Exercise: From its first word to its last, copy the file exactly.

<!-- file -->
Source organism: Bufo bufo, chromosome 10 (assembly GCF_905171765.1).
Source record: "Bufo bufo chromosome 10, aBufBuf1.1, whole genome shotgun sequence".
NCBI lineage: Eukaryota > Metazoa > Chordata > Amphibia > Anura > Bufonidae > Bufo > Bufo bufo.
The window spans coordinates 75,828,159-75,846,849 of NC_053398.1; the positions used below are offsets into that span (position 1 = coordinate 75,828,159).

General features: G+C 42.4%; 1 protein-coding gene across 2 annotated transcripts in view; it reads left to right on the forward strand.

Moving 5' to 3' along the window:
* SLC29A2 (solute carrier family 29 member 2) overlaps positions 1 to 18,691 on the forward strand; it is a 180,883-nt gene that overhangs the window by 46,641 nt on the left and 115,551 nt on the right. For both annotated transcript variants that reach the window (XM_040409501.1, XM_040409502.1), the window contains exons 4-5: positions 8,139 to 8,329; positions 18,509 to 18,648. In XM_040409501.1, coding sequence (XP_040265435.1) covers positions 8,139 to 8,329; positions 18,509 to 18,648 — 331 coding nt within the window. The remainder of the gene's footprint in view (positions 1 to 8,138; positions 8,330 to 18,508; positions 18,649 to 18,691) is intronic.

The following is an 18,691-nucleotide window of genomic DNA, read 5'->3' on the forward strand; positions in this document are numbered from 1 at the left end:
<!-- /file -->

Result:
Source organism: Bufo bufo, chromosome 10 (assembly GCF_905171765.1).
Source record: "Bufo bufo chromosome 10, aBufBuf1.1, whole genome shotgun sequence".
NCBI lineage: Eukaryota > Metazoa > Chordata > Amphibia > Anura > Bufonidae > Bufo > Bufo bufo.
The window spans coordinates 75,828,159-75,846,849 of NC_053398.1; the positions used below are offsets into that span (position 1 = coordinate 75,828,159).

General features: G+C 42.4%; 1 protein-coding gene across 2 annotated transcripts in view; it reads left to right on the forward strand.

Moving 5' to 3' along the window:
* SLC29A2 (solute carrier family 29 member 2) overlaps positions 1 to 18,691 on the forward strand; it is a 180,883-nt gene that overhangs the window by 46,641 nt on the left and 115,551 nt on the right. For both annotated transcript variants that reach the window (XM_040409501.1, XM_040409502.1), the window contains exons 4-5: positions 8,139 to 8,329; positions 18,509 to 18,648. In XM_040409501.1, coding sequence (XP_040265435.1) covers positions 8,139 to 8,329; positions 18,509 to 18,648 — 331 coding nt within the window. The remainder of the gene's footprint in view (positions 1 to 8,138; positions 8,330 to 18,508; positions 18,649 to 18,691) is intronic.

The following is an 18,691-nucleotide window of genomic DNA, read 5'->3' on the forward strand; positions in this document are numbered from 1 at the left end: